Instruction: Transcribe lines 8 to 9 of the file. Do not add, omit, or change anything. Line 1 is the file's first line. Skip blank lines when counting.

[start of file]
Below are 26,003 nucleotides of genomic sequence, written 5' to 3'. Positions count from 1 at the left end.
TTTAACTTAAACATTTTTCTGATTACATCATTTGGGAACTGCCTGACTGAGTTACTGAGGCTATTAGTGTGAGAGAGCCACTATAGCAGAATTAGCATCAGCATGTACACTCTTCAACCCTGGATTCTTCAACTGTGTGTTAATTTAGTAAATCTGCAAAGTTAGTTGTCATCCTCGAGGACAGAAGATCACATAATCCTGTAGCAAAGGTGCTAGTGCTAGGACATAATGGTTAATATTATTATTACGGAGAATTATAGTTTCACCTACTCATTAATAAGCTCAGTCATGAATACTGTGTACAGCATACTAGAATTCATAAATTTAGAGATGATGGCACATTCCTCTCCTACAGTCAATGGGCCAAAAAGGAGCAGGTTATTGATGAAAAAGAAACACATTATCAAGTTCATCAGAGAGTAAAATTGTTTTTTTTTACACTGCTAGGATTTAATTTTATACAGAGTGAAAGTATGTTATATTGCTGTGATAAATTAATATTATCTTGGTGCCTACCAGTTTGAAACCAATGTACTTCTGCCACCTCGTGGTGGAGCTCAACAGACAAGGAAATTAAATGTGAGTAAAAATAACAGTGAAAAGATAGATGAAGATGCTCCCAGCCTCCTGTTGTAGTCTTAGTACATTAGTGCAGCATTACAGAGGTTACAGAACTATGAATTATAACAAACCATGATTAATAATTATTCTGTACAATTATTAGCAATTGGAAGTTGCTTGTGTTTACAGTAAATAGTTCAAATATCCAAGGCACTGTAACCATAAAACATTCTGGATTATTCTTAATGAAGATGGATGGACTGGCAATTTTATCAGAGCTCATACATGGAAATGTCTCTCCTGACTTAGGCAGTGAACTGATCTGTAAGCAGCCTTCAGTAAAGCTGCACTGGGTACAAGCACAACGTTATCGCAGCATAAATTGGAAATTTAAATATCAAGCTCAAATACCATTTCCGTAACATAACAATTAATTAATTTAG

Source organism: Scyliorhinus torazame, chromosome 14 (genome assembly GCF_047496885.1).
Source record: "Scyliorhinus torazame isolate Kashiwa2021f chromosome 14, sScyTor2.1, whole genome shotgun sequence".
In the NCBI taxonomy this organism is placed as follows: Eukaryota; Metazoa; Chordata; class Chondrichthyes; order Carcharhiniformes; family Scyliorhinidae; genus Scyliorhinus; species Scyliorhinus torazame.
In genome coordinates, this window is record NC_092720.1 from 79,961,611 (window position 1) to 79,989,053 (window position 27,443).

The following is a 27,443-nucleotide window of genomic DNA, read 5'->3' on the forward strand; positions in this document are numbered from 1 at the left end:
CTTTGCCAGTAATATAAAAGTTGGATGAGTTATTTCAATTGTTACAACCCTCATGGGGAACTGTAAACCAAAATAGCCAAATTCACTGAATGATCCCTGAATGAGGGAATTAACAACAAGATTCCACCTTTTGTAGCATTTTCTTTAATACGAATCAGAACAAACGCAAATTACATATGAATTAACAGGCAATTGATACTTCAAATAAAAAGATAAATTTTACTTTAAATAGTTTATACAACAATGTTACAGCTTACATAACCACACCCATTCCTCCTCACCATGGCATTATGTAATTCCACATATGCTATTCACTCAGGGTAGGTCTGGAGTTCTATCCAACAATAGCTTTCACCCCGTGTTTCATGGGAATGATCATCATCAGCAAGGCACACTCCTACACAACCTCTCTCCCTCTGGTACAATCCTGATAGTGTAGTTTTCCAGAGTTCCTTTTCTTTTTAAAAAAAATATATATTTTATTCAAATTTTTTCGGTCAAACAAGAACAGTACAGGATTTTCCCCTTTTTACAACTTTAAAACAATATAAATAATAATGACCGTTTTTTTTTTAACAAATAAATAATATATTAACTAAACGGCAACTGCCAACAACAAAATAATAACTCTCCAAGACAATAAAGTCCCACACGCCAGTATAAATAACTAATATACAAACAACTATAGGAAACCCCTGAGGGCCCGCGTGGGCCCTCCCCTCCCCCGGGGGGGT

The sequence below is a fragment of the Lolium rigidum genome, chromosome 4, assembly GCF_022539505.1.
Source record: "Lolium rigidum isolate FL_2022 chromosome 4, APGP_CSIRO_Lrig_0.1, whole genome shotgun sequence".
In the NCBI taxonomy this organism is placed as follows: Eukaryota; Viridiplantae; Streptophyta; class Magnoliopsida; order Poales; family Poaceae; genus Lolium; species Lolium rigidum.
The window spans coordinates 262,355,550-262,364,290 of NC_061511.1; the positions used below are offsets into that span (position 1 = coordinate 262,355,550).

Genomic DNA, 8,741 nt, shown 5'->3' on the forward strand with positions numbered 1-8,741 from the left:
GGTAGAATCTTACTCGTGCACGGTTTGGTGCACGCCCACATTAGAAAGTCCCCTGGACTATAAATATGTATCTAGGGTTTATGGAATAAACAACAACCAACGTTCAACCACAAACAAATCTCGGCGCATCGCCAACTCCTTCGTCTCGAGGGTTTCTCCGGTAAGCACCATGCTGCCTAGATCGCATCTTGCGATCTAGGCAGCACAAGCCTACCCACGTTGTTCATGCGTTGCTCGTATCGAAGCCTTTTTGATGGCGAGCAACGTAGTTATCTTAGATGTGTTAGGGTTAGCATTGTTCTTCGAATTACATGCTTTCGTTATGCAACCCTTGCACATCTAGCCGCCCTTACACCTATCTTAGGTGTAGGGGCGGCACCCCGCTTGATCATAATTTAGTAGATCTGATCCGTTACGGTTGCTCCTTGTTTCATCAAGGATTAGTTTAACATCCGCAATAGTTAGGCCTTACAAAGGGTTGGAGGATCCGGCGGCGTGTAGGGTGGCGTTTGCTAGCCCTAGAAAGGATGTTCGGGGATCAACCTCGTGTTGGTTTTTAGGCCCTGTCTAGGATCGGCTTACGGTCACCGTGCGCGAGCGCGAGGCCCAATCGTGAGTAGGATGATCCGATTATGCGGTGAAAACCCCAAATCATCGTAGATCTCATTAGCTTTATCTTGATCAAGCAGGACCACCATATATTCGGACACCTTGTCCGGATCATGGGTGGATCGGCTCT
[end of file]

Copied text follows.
CTTTGCCAGTAATATAAAAGTTGGATGAGTTATTTCAATTGTTACAACCCTCATGGGGAACTGTAAACCAAAATAGCCAAATTCACTGAATGATCCCTGAATGAGGGAATTAACAACAAGATTCCACCTTTTGTAGCATTTTCTTTAATACGAATCAGAACAAACGCAAATTACATATGAATTAACAGGCAATTGATACTTCAAATAAAAAGATAAATTTTACTTTAAATAGTTTATACAACAATGTTACAGCTTACATAACCACACCCATTCCTCCTCACCATGGCATTATGTAATTCCACATATGCTATTCACTCAGGGTAGGTCTGGAGTTCTATCCAACAATAGCTTTCACCCCGTGTTTCATGGGAATGATCATCATCAGCAAGGCACACTCCTACACAACCTCTCTCCCTCTGGTACAATCCTGATAGTGTAGTTTTCCAGAGTTCCTTTTCTTTTTAAAAAAAATATATATTTTATTCAAATTTTTTCGGTCAAACAAGAACAGTACAGGATTTTCCCCTTTTTACAACTTTAAAACAATATAAATAATAATGACCGTTTTTTTTTTAACAAATAAATAATATATTAACTAAACGGCAACTGCCAACAACAAAATAATAACTCTCCAAGACAATAAAGTCCCACACGCCAGTATAAATAACTAATATACAAACAACTATAGGAAACCCCTGAGGGCCCGCGTGGGCCCTCCCCTCCCCCGGGGGGGT

The sequence below is a fragment of the Lolium rigidum genome, chromosome 4, assembly GCF_022539505.1.